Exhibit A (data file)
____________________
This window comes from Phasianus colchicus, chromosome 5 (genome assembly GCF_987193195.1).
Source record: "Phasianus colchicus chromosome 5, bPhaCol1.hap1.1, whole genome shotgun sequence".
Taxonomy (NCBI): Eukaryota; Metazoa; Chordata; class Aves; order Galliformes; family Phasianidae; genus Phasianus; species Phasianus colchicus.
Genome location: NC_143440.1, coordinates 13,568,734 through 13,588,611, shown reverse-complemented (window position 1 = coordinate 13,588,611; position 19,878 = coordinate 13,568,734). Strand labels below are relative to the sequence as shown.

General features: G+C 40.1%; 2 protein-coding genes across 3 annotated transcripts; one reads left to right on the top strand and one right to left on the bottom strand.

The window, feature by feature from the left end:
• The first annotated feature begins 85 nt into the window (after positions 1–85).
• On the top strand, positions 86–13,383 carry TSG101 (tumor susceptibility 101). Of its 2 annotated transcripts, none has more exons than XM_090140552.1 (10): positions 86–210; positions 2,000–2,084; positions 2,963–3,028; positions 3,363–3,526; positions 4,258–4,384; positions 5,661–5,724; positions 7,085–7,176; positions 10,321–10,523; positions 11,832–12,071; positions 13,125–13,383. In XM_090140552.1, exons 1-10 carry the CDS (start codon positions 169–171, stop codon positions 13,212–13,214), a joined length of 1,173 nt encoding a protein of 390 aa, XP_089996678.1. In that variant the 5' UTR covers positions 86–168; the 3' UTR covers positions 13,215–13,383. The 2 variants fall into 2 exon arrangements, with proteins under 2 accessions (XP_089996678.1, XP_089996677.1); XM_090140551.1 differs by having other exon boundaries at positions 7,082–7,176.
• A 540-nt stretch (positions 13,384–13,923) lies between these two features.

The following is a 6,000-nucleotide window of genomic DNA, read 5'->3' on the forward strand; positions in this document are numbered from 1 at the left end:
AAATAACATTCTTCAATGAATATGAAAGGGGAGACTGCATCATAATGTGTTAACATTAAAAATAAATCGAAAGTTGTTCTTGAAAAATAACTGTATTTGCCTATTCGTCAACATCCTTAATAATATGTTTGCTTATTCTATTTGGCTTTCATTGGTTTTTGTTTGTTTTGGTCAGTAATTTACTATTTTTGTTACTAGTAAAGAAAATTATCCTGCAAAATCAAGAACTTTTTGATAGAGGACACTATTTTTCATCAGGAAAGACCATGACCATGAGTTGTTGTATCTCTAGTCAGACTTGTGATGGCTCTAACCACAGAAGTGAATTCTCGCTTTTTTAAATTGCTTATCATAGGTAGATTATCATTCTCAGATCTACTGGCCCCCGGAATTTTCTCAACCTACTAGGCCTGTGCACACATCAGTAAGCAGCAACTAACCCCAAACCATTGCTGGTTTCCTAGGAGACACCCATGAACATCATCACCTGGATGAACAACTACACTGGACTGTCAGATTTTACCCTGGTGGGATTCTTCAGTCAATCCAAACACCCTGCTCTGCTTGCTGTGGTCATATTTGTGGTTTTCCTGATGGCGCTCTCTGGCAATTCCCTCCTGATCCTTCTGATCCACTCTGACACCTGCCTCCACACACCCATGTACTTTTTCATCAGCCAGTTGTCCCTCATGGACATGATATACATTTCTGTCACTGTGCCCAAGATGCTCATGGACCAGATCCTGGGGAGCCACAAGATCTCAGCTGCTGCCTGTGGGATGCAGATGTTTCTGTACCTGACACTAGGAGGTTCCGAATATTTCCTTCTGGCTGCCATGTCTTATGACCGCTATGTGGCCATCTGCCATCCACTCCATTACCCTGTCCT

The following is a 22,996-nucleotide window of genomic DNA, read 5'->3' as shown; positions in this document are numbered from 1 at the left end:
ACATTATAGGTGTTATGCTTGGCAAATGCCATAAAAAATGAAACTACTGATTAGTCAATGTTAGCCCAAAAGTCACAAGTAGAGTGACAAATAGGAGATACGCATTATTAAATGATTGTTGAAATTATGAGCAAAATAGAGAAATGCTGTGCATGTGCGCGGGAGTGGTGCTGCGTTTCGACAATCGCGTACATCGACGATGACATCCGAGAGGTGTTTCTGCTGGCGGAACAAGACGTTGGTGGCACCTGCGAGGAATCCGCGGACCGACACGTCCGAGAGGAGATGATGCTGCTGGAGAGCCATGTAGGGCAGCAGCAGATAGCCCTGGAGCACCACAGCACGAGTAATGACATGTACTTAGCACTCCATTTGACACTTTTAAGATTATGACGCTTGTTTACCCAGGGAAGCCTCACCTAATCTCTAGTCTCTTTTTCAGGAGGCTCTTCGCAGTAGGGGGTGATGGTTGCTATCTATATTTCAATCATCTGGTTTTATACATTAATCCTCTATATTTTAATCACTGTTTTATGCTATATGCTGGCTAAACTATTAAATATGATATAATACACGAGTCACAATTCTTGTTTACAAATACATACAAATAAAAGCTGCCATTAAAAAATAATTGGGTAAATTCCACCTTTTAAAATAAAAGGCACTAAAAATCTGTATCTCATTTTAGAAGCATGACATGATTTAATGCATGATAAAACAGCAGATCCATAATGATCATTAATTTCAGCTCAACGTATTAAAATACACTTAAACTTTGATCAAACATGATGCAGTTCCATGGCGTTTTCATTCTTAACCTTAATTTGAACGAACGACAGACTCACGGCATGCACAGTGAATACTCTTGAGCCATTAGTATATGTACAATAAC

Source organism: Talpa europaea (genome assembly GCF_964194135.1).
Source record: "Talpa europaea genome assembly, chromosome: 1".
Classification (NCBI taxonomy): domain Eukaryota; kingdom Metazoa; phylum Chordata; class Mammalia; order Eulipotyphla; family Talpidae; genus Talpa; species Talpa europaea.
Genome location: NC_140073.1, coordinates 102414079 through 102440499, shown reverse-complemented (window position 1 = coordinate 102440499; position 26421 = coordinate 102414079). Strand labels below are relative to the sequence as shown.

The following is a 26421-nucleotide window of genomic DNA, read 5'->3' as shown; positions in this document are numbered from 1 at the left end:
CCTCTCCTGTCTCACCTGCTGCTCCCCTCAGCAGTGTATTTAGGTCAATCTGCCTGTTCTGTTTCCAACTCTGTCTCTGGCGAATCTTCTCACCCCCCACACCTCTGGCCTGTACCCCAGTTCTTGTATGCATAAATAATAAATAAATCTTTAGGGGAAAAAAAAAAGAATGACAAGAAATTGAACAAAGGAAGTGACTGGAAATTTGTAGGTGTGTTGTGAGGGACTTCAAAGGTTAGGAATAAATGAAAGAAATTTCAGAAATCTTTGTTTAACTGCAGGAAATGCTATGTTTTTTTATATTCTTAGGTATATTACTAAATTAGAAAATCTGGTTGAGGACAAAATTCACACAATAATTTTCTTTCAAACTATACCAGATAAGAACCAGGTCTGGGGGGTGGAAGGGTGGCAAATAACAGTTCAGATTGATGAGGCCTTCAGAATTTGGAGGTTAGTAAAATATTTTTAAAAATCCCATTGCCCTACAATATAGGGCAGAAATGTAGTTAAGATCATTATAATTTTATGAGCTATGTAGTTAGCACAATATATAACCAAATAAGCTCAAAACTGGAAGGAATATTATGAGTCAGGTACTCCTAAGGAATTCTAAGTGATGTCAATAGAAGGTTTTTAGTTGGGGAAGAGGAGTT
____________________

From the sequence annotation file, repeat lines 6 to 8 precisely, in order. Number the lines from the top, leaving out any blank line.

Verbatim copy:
The window, feature by feature from the left end:
• The first annotated feature begins 85 nt into the window (after positions 1–85).
• On the top strand, positions 86–13,383 carry TSG101 (tumor susceptibility 101). Of its 2 annotated transcripts, none has more exons than XM_090140552.1 (10): positions 86–210; positions 2,000–2,084; positions 2,963–3,028; positions 3,363–3,526; positions 4,258–4,384; positions 5,661–5,724; positions 7,085–7,176; positions 10,321–10,523; positions 11,832–12,071; positions 13,125–13,383. In XM_090140552.1, exons 1-10 carry the CDS (start codon positions 169–171, stop codon positions 13,212–13,214), a joined length of 1,173 nt encoding a protein of 390 aa, XP_089996678.1. In that variant the 5' UTR covers positions 86–168; the 3' UTR covers positions 13,215–13,383. The 2 variants fall into 2 exon arrangements, with proteins under 2 accessions (XP_089996678.1, XP_089996677.1); XM_090140551.1 differs by having other exon boundaries at positions 7,082–7,176.